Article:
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Shaw Invades Ontario With Approval of Mountain Cablevision Acquisition, Becomes Canada’s Largest Cable Operator

Phillip Dampier October 29, 2009 Canada, Competition, Public Policy & Gov't, Shaw No Comments
Mountain Cablevision becomes part of the Shaw Cable family with the approval of the CRTC

Mountain Cablevision becomes part of the Shaw Cable family with the approval of the CRTC

The Canadian Radio-television and Telecommunications Commission has given approval to Shaw Communications for its acquisition of Hamilton-based Mountain Cablevision, Ltd., a small independent cable operator in southern Ontario.  The $300 million dollar transaction brings 41,000 cable customers, 29,000 Internet subscribers, 30,000 digital phone lines, and 135 Mountain Cablevision employees into the Shaw family, making the Calgary-based cable company Canada’s largest.

“This is a great move for us to come in there and be able to start being around that market. We always said that […] we want to be in Alberta, British Columbia, and Ontario,” Shaw chief executive Jim Shaw said Friday.

“Rogers had passed on the acquisition so we decided to go in there,” Shaw told analysts. “This is a great move for us, being around that market.”

Mountain Cablevision serves a small part of Hamilton and surrounding communities in southern Ontario

Mountain Cablevision serves a small part of Hamilton and surrounding communities in southern Ontario

Shaw’s entry into Ontario upset Rogers Communications, eastern Canada’s dominant cable provider.  Rogers sued Shaw in an Ontario court, claiming the purchase violated a near-decade long agreement made personally between Ted Rogers and Jim Shaw to stay out of each other’s territories — Shaw stays out of eastern Canada if Rogers moves no further west than Ontario.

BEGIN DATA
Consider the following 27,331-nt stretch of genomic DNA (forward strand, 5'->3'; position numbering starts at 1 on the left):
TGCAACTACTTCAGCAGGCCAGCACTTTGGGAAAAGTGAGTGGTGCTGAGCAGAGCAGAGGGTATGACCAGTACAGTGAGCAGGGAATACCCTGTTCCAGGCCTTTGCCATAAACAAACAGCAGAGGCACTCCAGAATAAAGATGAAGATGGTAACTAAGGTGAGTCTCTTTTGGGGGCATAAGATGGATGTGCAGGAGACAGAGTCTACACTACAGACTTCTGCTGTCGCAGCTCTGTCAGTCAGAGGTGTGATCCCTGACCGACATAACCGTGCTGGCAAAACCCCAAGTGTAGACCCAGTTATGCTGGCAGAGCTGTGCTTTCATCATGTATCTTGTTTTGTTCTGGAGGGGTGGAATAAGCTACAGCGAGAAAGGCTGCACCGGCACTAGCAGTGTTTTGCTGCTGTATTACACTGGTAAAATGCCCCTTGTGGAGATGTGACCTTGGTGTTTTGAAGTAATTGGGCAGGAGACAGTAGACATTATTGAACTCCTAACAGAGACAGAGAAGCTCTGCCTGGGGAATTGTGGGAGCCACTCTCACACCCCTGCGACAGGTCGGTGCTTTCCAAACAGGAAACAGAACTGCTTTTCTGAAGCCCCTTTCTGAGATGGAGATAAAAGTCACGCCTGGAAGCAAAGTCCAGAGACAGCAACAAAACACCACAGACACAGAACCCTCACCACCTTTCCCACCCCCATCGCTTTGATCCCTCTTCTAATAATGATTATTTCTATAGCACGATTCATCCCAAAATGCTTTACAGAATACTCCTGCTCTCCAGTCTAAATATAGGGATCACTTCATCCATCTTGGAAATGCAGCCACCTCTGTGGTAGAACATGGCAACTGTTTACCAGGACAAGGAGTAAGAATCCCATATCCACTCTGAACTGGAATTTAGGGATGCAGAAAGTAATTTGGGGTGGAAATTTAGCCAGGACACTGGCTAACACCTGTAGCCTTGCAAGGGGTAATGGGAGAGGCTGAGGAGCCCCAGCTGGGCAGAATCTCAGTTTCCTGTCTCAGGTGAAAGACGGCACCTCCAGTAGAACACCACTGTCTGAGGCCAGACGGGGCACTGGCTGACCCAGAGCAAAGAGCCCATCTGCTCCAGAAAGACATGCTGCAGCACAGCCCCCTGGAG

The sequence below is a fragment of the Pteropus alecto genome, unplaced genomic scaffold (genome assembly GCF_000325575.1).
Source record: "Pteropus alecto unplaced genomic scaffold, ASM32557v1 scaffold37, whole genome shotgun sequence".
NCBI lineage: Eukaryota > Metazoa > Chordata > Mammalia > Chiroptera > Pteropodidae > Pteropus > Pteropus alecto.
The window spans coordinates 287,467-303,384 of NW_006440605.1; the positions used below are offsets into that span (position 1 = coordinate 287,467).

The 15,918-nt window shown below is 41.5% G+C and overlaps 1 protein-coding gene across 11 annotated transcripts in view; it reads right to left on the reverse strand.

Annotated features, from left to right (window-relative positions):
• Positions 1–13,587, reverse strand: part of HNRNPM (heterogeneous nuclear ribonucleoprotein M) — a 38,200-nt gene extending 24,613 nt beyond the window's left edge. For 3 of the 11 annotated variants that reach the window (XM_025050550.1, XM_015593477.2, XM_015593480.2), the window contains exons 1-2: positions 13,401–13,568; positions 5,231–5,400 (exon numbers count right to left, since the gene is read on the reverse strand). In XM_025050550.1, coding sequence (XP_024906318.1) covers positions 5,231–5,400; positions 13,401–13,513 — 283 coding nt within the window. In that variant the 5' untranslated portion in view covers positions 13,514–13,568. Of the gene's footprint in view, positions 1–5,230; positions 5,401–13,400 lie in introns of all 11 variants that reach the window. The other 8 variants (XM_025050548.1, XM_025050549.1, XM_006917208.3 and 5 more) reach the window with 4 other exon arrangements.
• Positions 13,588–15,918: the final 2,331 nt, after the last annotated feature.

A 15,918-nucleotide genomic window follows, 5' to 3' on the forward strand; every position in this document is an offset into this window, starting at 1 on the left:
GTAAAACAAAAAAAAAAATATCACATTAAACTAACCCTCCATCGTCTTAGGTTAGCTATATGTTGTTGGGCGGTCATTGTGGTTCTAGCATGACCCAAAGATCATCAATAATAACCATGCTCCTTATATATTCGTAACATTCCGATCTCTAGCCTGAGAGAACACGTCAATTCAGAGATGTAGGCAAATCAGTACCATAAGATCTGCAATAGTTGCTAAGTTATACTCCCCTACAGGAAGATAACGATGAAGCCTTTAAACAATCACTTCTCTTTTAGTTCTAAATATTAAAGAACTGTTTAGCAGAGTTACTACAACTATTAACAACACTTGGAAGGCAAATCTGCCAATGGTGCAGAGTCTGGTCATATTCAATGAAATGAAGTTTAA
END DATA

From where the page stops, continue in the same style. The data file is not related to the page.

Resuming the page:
Canadian courts aren’t compelled to recognize handshake deals made over dinner, and the court ruled against Rogers.

With the agreement swept away, some analysts predict Rogers will investigate acquisition opportunities in western Canada, probably in the more populated regions.

Shaw claims it will upgrade Mountain Cablevision’s small cable footprint, which serves only a portion of greater Hamilton – Hamilton Mountain and East Hamilton, as well as the communities of Mount Hope, Caledonia, Hagersville, Jarvis, Dunnville/Byng, Cayuga and Binbrook, all in Ontario.  The company promises better broadband, cable, and telephone service after the upgrades are complete.  Shaw also says it will expand the Mountain Cablevision system into several unserved neighborhoods and townships.  That’s an important distinction, because it indicates Shaw has no intention of competing head to head with Rogers or Ontario’s other dominant cable company Cogeco.

The deal comes during challenging times for Shaw, who announced a 6% decline in profits in the fourth quarter, with gains only from new digital cable additions.  More than 110,000 Shaw customers signed up for digital cable in the third quarter, up from 23,000 in the third quarter a year ago.

In other areas, Shaw lost customers — 5,000 canceling broadband, 4,500 dropping Shaw’s direct to home satellite service, and nearly 9,000 disconnecting their Shaw digital phone line.

Shaw’s next product introduction will likely be its new cell phone service.  The company spent $190 million dollars last year acquiring 18 airwave licenses in northern Ontario, Manitoba, Saskatchewan, Alberta, and British Columbia.

Mountain Cablevision's concentrated service area in the city of Hamilton

Mountain Cablevision's concentrated service area in the city of Hamilton (click to enlarge)

But Shaw is taking a “very cautious approach” to wireless mobile services, according to the company.  It has refused to set a timetable when service would begin.  Shaw faces a growing number of wireless competitors introducing service in Canada late this year and into early 2010.  DAVE Wireless, Wind Mobile, and Public Mobile are all poised to launch in major Canadian cities, expecting to put competitive pressure on pricing and bring about lower priced, more generous service plans.

Shaw claims it’s not concerned, telling The Financial Post, “If they’re in there, we don’t really care. We already have a relationship with customers and they have zero,” Shaw said. “We have 3.4 million customers we have a relationship every month with.”

Telecommunications companies are increasingly concerned with offering customers “bundles” of telecommunications services from video, broadband, wired phone lines, and now increasingly wireless data and mobile phone services.  Customers purchasing bundles tend to remain loyal to the companies offering them.

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